Did Fresno State Break Law With Pro-Prop. 30 Letter?

With less than 3 weeks to go till Election Day the push is on by special interest groups to get their message across.

One proposition that could have a major effect on public schools and universities is proposition 30.

It would increase taxes and generate money for schools, community colleges, and universities.

But in a letter sent out to nearly 10,000 parents of Fresno State students, University President Dr. John Welty spells out the consequences if proposition 30 fails.

The letter states, "Failure to approve proposition 30 will automatically trigger a mid-year, $250 million reduction in the state budget support for the California State University."

The letter also states, "It also would mean a reduction in Fresno State's current budget of $7 million - $8 million."

But, did Fresno State break any laws by sending out the letter?

Shirley Armbruster with Fresno State Communications states, "We have not received an invoice yet from our printing and mailing office so we don't have a total cost. The letter does not endorse any position, but written to educate and inform parents about a matter of importance to the university. The CSU Chancellor's Office has advised that it is appropriate to provide such materials, as well as urging people to register and vote."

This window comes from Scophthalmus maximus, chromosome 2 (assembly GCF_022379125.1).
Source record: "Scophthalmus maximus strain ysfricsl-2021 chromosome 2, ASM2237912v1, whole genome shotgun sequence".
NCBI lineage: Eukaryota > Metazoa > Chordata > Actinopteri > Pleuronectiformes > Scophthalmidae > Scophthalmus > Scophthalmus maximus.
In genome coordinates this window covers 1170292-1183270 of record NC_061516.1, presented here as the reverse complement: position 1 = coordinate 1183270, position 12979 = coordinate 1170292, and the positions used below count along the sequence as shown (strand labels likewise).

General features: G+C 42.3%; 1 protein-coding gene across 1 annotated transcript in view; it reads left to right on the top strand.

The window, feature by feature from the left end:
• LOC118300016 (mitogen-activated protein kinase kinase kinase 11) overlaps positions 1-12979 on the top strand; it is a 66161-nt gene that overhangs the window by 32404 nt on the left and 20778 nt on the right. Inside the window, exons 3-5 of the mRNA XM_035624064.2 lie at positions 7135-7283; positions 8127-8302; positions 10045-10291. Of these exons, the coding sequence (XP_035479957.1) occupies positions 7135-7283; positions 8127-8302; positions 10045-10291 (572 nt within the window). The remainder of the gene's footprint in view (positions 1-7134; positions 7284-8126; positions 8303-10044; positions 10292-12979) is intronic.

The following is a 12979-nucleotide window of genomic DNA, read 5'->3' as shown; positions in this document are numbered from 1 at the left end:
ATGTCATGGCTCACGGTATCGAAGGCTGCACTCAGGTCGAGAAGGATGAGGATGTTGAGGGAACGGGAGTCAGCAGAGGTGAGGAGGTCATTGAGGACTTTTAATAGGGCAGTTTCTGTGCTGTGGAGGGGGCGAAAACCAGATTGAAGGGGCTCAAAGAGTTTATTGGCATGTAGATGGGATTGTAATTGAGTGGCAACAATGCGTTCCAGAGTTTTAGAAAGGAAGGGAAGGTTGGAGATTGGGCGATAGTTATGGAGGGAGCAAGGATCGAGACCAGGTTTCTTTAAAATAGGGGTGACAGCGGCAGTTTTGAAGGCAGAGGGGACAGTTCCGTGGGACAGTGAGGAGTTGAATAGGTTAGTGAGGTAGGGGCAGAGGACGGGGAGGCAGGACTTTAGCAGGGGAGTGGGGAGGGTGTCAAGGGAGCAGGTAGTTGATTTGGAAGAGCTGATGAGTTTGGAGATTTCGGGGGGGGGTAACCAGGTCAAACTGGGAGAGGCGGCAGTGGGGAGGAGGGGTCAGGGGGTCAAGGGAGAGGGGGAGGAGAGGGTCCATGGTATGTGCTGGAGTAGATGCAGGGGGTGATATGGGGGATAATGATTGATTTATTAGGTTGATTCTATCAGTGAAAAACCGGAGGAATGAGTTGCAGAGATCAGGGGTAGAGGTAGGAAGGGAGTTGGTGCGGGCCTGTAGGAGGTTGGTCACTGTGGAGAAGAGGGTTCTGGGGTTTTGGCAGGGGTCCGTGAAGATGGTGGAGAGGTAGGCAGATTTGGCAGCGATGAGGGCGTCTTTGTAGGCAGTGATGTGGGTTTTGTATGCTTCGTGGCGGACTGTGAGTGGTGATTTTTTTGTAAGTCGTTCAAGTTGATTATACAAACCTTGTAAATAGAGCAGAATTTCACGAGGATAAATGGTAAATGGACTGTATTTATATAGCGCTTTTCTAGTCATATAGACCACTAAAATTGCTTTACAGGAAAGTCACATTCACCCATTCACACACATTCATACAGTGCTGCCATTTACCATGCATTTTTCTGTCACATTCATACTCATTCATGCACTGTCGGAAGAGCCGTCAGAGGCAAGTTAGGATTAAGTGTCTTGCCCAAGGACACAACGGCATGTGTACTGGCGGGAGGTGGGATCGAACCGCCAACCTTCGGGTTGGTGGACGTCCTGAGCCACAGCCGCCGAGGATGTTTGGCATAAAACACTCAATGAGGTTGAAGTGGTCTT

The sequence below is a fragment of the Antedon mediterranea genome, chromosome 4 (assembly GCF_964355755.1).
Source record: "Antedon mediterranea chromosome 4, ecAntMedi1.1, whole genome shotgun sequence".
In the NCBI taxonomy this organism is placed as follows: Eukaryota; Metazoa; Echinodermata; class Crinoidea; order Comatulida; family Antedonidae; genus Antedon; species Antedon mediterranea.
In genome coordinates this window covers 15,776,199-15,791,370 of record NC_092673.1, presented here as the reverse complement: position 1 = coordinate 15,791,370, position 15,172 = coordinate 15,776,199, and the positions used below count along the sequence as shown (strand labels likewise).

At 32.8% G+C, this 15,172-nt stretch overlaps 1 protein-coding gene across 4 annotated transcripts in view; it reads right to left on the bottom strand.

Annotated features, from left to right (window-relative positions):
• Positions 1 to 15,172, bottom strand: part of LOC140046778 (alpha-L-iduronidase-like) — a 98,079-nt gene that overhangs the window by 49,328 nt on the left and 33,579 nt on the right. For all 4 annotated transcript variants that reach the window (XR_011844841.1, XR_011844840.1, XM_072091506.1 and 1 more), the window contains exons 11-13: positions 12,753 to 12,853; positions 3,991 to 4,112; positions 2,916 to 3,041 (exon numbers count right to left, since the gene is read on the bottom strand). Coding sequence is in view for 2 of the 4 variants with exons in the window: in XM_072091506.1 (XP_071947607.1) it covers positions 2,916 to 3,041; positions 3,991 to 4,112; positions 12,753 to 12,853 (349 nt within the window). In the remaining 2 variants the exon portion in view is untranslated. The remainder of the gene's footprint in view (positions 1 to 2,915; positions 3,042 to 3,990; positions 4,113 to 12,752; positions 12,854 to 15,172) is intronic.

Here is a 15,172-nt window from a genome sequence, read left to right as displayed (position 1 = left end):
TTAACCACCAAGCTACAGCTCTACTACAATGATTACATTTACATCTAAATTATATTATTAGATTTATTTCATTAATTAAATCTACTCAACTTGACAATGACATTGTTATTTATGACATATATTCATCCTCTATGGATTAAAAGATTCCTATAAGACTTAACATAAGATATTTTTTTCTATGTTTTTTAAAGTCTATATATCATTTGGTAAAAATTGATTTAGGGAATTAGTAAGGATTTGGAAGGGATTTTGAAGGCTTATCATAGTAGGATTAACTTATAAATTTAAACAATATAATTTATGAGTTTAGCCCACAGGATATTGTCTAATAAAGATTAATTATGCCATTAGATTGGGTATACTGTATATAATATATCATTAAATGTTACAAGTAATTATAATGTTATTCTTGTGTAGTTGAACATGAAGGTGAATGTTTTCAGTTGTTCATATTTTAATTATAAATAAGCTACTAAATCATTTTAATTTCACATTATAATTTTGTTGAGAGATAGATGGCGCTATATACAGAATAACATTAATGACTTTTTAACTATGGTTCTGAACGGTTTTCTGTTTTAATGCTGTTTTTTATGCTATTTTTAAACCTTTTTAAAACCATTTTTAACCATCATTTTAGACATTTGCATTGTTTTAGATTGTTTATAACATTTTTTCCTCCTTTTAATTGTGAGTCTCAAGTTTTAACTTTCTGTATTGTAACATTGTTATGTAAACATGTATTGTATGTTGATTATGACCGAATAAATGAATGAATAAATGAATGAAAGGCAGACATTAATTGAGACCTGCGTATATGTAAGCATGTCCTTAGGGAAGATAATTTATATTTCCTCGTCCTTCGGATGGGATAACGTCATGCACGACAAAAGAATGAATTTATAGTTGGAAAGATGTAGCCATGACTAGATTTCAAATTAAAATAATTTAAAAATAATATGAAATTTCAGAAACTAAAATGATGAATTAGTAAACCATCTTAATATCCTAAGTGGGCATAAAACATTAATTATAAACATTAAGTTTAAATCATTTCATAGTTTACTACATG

But what do Fresno State students think about it.

Cris Mendoza says, "Proposition 30 does have to deal with school and faculty for the schools."

Reporter asks, "So as long as it benefits the schools, then you're okay with you tax dollars being used to send out propaganda?"

Mendoza says, "Correct, but when you put it like that, it does change."

Yasman Cossio says, "It will definitely help us out."

Reporter asks, "But what if it's an issue that you don't agree with?"

{}She says, "I see what you mean."

So does the Howard Jarvis Taxpayers Association, the anti-tax group is suing Cal State Monterey Bay over an email written by a professor.

The professor urged some 360 students to vote yes on proposition 30.

The group claims it would have been legal if the professor used his personal email, but he sent it out using his work email.